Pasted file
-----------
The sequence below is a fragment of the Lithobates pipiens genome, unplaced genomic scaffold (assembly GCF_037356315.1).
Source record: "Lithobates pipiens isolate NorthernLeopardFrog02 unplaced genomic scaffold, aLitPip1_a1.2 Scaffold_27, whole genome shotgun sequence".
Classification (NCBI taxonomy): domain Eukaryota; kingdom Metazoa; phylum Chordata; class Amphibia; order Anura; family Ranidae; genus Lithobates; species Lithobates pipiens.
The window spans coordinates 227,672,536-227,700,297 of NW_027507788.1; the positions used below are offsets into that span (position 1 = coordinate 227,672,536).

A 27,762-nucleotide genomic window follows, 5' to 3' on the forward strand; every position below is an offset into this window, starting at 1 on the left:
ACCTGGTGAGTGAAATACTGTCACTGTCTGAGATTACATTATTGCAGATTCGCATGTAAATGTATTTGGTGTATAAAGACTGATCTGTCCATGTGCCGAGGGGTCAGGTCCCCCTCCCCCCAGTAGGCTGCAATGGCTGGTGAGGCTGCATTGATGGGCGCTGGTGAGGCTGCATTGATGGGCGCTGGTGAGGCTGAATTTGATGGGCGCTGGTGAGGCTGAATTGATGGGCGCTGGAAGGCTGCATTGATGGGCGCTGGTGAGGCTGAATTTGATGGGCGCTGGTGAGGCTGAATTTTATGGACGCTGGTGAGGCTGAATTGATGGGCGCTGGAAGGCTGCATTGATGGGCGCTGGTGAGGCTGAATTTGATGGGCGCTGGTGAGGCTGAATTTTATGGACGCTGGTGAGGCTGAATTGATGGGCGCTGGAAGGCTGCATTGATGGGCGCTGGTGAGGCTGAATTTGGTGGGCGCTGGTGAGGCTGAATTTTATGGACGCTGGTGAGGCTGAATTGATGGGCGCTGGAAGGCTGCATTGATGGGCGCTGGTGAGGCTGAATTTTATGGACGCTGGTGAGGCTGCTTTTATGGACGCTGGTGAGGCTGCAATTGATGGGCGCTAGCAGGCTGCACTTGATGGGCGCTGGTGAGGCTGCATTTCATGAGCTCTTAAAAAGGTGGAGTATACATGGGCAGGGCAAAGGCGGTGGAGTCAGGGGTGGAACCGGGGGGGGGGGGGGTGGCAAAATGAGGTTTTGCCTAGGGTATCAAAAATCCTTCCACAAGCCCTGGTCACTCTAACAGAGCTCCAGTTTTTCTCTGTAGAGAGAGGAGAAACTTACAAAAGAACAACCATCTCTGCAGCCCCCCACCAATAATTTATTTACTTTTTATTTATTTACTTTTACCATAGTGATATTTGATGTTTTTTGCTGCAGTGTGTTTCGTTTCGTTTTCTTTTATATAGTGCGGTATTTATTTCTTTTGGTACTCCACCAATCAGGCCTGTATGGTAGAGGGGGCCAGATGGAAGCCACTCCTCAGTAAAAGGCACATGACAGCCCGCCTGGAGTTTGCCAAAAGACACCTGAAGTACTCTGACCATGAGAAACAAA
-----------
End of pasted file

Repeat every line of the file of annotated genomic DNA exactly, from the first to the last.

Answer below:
The sequence below is a fragment of the Lithobates pipiens genome, unplaced genomic scaffold (assembly GCF_037356315.1).
Source record: "Lithobates pipiens isolate NorthernLeopardFrog02 unplaced genomic scaffold, aLitPip1_a1.2 Scaffold_27, whole genome shotgun sequence".
Classification (NCBI taxonomy): domain Eukaryota; kingdom Metazoa; phylum Chordata; class Amphibia; order Anura; family Ranidae; genus Lithobates; species Lithobates pipiens.
The window spans coordinates 227,672,536-227,700,297 of NW_027507788.1; the positions used below are offsets into that span (position 1 = coordinate 227,672,536).

A 27,762-nucleotide genomic window follows, 5' to 3' on the forward strand; every position below is an offset into this window, starting at 1 on the left:
ACCTGGTGAGTGAAATACTGTCACTGTCTGAGATTACATTATTGCAGATTCGCATGTAAATGTATTTGGTGTATAAAGACTGATCTGTCCATGTGCCGAGGGGTCAGGTCCCCCTCCCCCCAGTAGGCTGCAATGGCTGGTGAGGCTGCATTGATGGGCGCTGGTGAGGCTGCATTGATGGGCGCTGGTGAGGCTGAATTTGATGGGCGCTGGTGAGGCTGAATTGATGGGCGCTGGAAGGCTGCATTGATGGGCGCTGGTGAGGCTGAATTTGATGGGCGCTGGTGAGGCTGAATTTTATGGACGCTGGTGAGGCTGAATTGATGGGCGCTGGAAGGCTGCATTGATGGGCGCTGGTGAGGCTGAATTTGATGGGCGCTGGTGAGGCTGAATTTTATGGACGCTGGTGAGGCTGAATTGATGGGCGCTGGAAGGCTGCATTGATGGGCGCTGGTGAGGCTGAATTTGGTGGGCGCTGGTGAGGCTGAATTTTATGGACGCTGGTGAGGCTGAATTGATGGGCGCTGGAAGGCTGCATTGATGGGCGCTGGTGAGGCTGAATTTTATGGACGCTGGTGAGGCTGCTTTTATGGACGCTGGTGAGGCTGCAATTGATGGGCGCTAGCAGGCTGCACTTGATGGGCGCTGGTGAGGCTGCATTTCATGAGCTCTTAAAAAGGTGGAGTATACATGGGCAGGGCAAAGGCGGTGGAGTCAGGGGTGGAACCGGGGGGGGGGGGGGTGGCAAAATGAGGTTTTGCCTAGGGTATCAAAAATCCTTCCACAAGCCCTGGTCACTCTAACAGAGCTCCAGTTTTTCTCTGTAGAGAGAGGAGAAACTTACAAAAGAACAACCATCTCTGCAGCCCCCCACCAATAATTTATTTACTTTTTATTTATTTACTTTTACCATAGTGATATTTGATGTTTTTTGCTGCAGTGTGTTTCGTTTCGTTTTCTTTTATATAGTGCGGTATTTATTTCTTTTGGTACTCCACCAATCAGGCCTGTATGGTAGAGGGGGCCAGATGGAAGCCACTCCTCAGTAAAAGGCACATGACAGCCCGCCTGGAGTTTGCCAAAAGACACCTGAAGTACTCTGACCATGAGAAACAAA